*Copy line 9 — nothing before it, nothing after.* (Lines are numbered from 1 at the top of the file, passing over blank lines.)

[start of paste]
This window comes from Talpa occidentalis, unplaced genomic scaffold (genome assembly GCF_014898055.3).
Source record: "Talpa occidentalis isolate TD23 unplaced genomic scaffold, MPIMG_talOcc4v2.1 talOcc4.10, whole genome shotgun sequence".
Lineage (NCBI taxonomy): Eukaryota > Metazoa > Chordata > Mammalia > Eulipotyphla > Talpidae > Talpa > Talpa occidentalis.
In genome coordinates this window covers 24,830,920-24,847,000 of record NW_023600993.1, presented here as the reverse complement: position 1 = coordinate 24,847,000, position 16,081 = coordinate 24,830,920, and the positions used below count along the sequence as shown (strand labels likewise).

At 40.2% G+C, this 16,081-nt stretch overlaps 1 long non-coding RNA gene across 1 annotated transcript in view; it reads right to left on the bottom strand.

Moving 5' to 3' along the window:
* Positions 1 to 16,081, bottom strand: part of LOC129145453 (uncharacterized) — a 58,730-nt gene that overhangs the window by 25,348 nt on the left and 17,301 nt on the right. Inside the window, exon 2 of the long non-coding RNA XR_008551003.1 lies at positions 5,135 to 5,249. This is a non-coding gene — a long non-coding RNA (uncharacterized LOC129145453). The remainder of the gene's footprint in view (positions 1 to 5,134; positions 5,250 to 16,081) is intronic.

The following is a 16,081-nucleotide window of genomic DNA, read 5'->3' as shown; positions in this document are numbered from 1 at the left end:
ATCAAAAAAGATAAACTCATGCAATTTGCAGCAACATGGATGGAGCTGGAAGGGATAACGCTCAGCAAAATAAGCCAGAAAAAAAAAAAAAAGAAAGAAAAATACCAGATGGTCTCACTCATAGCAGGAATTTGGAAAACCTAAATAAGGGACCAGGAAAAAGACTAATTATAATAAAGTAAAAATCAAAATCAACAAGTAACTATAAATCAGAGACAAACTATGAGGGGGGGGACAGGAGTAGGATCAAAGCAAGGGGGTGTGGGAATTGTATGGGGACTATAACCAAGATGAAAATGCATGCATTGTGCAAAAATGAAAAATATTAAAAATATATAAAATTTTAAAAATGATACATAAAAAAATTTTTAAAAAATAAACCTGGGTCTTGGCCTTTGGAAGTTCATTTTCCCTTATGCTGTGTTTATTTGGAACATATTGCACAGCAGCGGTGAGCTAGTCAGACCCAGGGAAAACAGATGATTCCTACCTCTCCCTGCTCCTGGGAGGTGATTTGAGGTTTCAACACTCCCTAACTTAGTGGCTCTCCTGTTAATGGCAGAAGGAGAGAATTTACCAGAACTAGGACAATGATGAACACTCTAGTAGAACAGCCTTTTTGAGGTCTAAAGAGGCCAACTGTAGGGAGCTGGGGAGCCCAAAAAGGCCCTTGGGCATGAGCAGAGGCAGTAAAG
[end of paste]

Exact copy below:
ATCAAAAAAGATAAACTCATGCAATTTGCAGCAACATGGATGGAGCTGGAAGGGATAACGCTCAGCAAAATAAGCCAGAAAAAAAAAAAAAAGAAAGAAAAATACCAGATGGTCTCACTCATAGCAGGAATTTGGAAAACCTAAATAAGGGACCAGGAAAAAGACTAATTATAATAAAGTAAAAATCAAAATCAACAAGTAACTATAAATCAGAGACAAACTATGAGGGGGGGGACAGGAGTAGGATCAAAGCAAGGGGGTGTGGGAATTGTATGGGGACTATAACCAAGATGAAAATGCATGCATTGTGCAAAAATGAAAAATATTAAAAATATATAAAATTTTAAAAATGATACATAAAAAAATTTTTAAAAAATAAACCTGGGTCTTGGCCTTTGGAAGTTCATTTTCCCTTATGCTGTGTTTATTTGGAACATATTGCACAGCAGCGGTGAGCTAGTCAGACCCAGGGAAAACAGATGATTCCTACCTCTCCCTGCTCCTGGGAGGTGATTTGAGGTTTCAACACTCCCTAACTTAGTGGCTCTCCTGTTAATGGCAGAAGGAGAGAATTTACCAGAACTAGGACAATGATGAACACTCTAGTAGAACAGCCTTTTTGAGGTCTAAAGAGGCCAACTGTAGGGAGCTGGGGAGCCCAAAAAGGCCCTTGGGCATGAGCAGAGGCAGTAAAG